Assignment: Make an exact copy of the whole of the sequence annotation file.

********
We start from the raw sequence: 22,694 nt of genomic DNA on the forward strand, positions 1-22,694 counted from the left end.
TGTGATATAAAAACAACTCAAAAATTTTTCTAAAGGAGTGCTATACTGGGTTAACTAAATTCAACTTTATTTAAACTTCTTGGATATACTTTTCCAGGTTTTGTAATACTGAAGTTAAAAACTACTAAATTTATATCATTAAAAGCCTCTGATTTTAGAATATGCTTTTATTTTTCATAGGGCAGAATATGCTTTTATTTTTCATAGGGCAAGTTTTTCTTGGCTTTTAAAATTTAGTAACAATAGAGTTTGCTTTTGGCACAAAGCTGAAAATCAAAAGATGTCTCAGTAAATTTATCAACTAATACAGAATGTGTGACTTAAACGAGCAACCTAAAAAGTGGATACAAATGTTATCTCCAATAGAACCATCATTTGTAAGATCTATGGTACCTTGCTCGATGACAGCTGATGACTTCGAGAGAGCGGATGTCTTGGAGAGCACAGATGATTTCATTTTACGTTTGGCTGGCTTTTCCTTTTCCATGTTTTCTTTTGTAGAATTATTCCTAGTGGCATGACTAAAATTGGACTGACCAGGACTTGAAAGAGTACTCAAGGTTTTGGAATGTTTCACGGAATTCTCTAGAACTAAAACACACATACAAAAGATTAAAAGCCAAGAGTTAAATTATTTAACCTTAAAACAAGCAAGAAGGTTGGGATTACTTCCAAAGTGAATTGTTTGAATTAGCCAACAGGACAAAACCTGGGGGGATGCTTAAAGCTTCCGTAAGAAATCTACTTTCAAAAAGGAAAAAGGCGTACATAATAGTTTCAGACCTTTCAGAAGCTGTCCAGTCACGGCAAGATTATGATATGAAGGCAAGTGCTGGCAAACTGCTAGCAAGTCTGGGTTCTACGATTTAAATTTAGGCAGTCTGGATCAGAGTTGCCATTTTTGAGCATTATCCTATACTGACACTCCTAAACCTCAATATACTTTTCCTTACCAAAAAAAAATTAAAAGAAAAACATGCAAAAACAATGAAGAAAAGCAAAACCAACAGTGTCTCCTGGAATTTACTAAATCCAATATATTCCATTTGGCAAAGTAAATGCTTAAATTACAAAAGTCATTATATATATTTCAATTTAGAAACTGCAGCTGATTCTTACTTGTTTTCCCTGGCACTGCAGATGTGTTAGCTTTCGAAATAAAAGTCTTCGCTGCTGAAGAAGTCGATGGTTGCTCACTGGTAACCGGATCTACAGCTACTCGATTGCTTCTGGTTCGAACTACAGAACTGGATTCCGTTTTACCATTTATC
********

We start from the raw sequence: 22,694 nt of genomic DNA on the forward strand, positions 1-22,694 counted from the left end.
TGTGATATAAAAACAACTCAAAAATTTTTCTAAAGGAGTGCTATACTGGGTTAACTAAATTCAACTTTATTTAAACTTCTTGGATATACTTTTCCAGGTTTTGTAATACTGAAGTTAAAAACTACTAAATTTATATCATTAAAAGCCTCTGATTTTAGAATATGCTTTTATTTTTCATAGGGCAGAATATGCTTTTATTTTTCATAGGGCAAGTTTTTCTTGGCTTTTAAAATTTAGTAACAATAGAGTTTGCTTTTGGCACAAAGCTGAAAATCAAAAGATGTCTCAGTAAATTTATCAACTAATACAGAATGTGTGACTTAAACGAGCAACCTAAAAAGTGGATACAAATGTTATCTCCAATAGAACCATCATTTGTAAGATCTATGGTACCTTGCTCGATGACAGCTGATGACTTCGAGAGAGCGGATGTCTTGGAGAGCACAGATGATTTCATTTTACGTTTGGCTGGCTTTTCCTTTTCCATGTTTTCTTTTGTAGAATTATTCCTAGTGGCATGACTAAAATTGGACTGACCAGGACTTGAAAGAGTACTCAAGGTTTTGGAATGTTTCACGGAATTCTCTAGAACTAAAACACACATACAAAAGATTAAAAGCCAAGAGTTAAATTATTTAACCTTAAAACAAGCAAGAAGGTTGGGATTACTTCCAAAGTGAATTGTTTGAATTAGCCAACAGGACAAAACCTGGGGGGATGCTTAAAGCTTCCGTAAGAAATCTACTTTCAAAAAGGAAAAAGGCGTACATAATAGTTTCAGACCTTTCAGAAGCTGTCCAGTCACGGCAAGATTATGATATGAAGGCAAGTGCTGGCAAACTGCTAGCAAGTCTGGGTTCTACGATTTAAATTTAGGCAGTCTGGATCAGAGTTGCCATTTTTGAGCATTATCCTATACTGACACTCCTAAACCTCAATATACTTTTCCTTACCAAAAAAAAATTAAAAGAAAAACATGCAAAAACAATGAAGAAAAGCAAAACCAACAGTGTCTCCTGGAATTTACTAAATCCAATATATTCCATTTGGCAAAGTAAATGCTTAAATTACAAAAGTCATTATATATATTTCAATTTAGAAACTGCAGCTGATTCTTACTTGTTTTCCCTGGCACTGCAGATGTGTTAGCTTTCGAAATAAAAGTCTTCGCTGCTGAAGAAGTCGATGGTTGCTCACTGGTAACCGGATCTACAGCTACTCGATTGCTTCTGGTTCGAACTACAGAACTGGATTCCGTTTTACCATTTATC